To make classic custard that’s perfect for dessert, I prepared the following ingredients:
- 3 egg yolks
- 1 egg
- ¼ cup sugar
- ½ teaspoon vanilla
- 1 cup evaporated milk (I used this as a direct substitute for the recipe’s heavy cream)
- 1 small pack Nestle cream (225mL)
- Dash of cinnamon
- ½ teaspoon lemon juice
I also armed myself with the following tools:
- Small silicone-tipped whisk
- Wooden spoon
- Measuring cup and spoons
- Mixing bowl
- 8-ounce ramekins
- Aluminum foil
- Food-grade plastic clingwrap
- Small saucepan
- Saladmaster Electric Skillet
In a large mixing bowl, slowly whisk the sugar into the egg and egg yolks. On my previous attempt, I used only egg yolks and the result was a very creamy custard – adding the egg white to the mix will allow for a little thicker consistency.
Don’t simply dump all of the sugar in. The sugar granules tend to burn into the yolk and it produces thick clumps, which means you have to mix longer. Add the sugar gradually while continuing to mix with the whisk until the sugar has completely dissolved.
In a saucepan over low heat, combine the Nestle cream with the evaporated milk. Constantly keep stirring, as the mixture may develop a thick film on top if left sitting for too long. Add the vanilla and sprinkle some cinnamon – stir for a few more minutes to let the flavors steep. The mixture will get a very smooth consistency as it heats up, but do not let it boil. You’ll know that the temperature is just right when small bubbles appear at the edges. Remove from heat.
Using a spoon, slowly add the milk mixture into the egg-sugar mix and continue mixing with the whisk. This is to slowly bring up the temperature of the entire mixture. Do not add the milk mixture all in one go – the sudden rise in temperature will shock the egg yolks and you’ll end up with milky scrambled eggs instead.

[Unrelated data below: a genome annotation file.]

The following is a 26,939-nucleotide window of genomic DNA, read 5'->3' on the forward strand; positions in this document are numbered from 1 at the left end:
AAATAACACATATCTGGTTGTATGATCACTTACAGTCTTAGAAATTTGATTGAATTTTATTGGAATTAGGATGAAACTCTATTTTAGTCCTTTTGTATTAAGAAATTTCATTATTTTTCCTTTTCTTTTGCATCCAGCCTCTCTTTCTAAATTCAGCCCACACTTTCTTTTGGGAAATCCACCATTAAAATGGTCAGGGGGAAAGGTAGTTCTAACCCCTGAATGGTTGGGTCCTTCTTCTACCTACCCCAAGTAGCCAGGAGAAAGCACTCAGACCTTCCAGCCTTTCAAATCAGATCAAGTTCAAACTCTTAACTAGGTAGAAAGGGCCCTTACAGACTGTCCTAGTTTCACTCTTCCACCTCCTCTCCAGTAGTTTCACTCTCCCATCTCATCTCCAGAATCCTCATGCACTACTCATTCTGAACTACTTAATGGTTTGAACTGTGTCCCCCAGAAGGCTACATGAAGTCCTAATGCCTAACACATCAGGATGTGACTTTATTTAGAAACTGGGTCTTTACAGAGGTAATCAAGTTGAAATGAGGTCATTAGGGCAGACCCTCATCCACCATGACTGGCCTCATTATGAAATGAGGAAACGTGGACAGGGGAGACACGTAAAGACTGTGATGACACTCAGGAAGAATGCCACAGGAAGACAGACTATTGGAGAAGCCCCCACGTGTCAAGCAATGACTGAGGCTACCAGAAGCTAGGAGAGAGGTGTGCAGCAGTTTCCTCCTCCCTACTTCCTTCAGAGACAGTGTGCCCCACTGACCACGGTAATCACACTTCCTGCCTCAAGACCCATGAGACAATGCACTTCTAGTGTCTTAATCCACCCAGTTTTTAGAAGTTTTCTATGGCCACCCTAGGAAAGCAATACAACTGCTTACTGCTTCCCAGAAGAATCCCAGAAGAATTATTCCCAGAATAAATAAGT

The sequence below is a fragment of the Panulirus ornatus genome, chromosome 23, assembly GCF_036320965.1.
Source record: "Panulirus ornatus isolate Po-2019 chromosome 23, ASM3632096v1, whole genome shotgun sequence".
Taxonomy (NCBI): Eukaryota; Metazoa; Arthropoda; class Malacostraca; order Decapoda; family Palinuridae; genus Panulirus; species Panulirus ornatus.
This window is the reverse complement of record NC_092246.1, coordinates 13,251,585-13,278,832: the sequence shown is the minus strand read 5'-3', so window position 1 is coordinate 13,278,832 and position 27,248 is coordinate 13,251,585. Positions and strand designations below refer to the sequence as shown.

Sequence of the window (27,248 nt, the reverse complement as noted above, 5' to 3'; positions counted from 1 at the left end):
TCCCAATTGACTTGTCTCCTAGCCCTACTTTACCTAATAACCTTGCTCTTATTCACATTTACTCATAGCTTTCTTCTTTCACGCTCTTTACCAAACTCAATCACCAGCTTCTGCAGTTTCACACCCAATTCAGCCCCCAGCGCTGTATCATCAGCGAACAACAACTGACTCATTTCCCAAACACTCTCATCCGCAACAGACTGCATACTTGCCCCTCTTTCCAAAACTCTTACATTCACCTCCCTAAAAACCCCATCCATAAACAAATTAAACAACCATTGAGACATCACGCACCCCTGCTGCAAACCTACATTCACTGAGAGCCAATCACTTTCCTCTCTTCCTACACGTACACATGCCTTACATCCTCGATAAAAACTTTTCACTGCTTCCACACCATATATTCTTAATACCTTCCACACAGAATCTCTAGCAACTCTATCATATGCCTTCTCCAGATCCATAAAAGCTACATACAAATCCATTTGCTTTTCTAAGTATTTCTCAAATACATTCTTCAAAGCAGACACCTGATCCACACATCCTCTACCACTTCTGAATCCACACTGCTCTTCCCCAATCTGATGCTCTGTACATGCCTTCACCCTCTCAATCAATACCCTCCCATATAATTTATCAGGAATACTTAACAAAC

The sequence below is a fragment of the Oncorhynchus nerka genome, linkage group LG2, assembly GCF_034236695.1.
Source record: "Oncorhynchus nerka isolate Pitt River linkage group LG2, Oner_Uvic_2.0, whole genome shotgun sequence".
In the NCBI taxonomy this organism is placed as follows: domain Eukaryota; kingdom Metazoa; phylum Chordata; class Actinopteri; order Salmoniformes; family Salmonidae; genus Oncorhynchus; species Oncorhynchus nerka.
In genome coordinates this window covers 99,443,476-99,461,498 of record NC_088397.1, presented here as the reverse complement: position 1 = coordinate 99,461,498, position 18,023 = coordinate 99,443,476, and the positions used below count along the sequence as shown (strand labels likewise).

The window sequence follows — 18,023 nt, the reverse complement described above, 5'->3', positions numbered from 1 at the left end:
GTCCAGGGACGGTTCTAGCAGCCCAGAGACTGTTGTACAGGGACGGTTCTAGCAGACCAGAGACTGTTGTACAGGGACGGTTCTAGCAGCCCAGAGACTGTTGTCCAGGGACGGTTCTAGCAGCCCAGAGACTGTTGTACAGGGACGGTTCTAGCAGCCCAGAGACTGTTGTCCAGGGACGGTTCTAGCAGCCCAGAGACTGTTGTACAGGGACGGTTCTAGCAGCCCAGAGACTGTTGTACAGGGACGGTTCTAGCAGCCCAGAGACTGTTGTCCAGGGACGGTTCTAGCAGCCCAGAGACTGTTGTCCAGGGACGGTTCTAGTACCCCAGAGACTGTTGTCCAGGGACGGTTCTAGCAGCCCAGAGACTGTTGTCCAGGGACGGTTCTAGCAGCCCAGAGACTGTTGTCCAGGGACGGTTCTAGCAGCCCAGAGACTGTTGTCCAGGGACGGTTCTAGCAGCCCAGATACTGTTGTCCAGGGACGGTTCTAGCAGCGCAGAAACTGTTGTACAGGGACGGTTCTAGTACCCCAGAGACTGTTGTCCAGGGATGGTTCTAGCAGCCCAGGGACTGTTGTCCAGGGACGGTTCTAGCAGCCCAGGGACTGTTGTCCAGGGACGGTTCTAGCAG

After adding a few spoonfuls, slowly pour the milk mixture while still constantly mixing. We chose to add the lemon juice and another dash of cinnamon during this time.
Run the mix under a strainer while pouring into the ramekins. Cover each with foil to protect the custard from too much heat.
I arranged the ramekins in the Saladmaster electric skillet and added water to about halfway up the sides of the ramekins. Set it up to 75degrees C, and cooking time will be from half an hour to maybe under an hour, depending on the quantity and depth of the ramekins you’re using. I used the electric skillet for the precise temperature control it offered. *Traditionally, you’d want to cook these in an oven – preheat it to 325degrees F, put the ramekins in a water bath, and cook for about the same amount of time. The water bath protects the ramekins from sudden temperature increases. If the custard goes over 80degrees C or is cooked too long, they will start to curdle and get ruined – you’ll end up with buying something else for dessert.
You’ll know that the custards are done by checking if the edges are set and giving them a little nudge – if it shakes as a cohesive unit with some jiggle in the center, then it’s done. Alternately, you can also insert a knife in the center and check if it comes out clean but I honestly didn’t want to stab these lovely custards that way. When they’re done, remove from heat, discard the foil, and immediately cover with the clingwrap – you can choose to let the clingwrap touch the custard directly so it does not develop a skin/film on top.
Allow to cool before transferring to the fridge and chill for a couple hours before serving – they may be kept in the fridge for up to 2 days.
You can enjoy the custard straight from the fridge, or you can choose to garnish with your favorite topping(s). We tried slices of overripe banana with chopped dark chocolate, and our guests loved ‘em. You can experiment with your own mix and see what works for you.
Next time, we will try infusing other flavors in the milk mixture instead of just adding vanilla and cinnamon – we have in mind using coffee and also experimenting with fruits. We can also try the custard cream that can be used as a sauce or as filling for use on cakes and pastries!
Check back often for updates on our dessert adventures. Until then – remember to always leave room for dessert.(Written by my “pastry chef” hubby, AJ) =)